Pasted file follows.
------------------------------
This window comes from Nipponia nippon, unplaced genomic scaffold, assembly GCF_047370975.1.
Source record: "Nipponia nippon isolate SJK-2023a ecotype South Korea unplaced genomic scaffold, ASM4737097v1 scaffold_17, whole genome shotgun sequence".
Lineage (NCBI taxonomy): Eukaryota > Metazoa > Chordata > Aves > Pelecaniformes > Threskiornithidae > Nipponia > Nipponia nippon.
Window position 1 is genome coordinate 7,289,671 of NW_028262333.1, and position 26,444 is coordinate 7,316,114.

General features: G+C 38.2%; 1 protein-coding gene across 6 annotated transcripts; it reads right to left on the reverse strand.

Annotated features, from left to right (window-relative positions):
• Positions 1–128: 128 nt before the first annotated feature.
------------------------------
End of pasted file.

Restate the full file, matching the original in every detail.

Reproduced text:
This window comes from Nipponia nippon, unplaced genomic scaffold, assembly GCF_047370975.1.
Source record: "Nipponia nippon isolate SJK-2023a ecotype South Korea unplaced genomic scaffold, ASM4737097v1 scaffold_17, whole genome shotgun sequence".
Lineage (NCBI taxonomy): Eukaryota > Metazoa > Chordata > Aves > Pelecaniformes > Threskiornithidae > Nipponia > Nipponia nippon.
Window position 1 is genome coordinate 7,289,671 of NW_028262333.1, and position 26,444 is coordinate 7,316,114.

General features: G+C 38.2%; 1 protein-coding gene across 6 annotated transcripts; it reads right to left on the reverse strand.

Annotated features, from left to right (window-relative positions):
• Positions 1–128: 128 nt before the first annotated feature.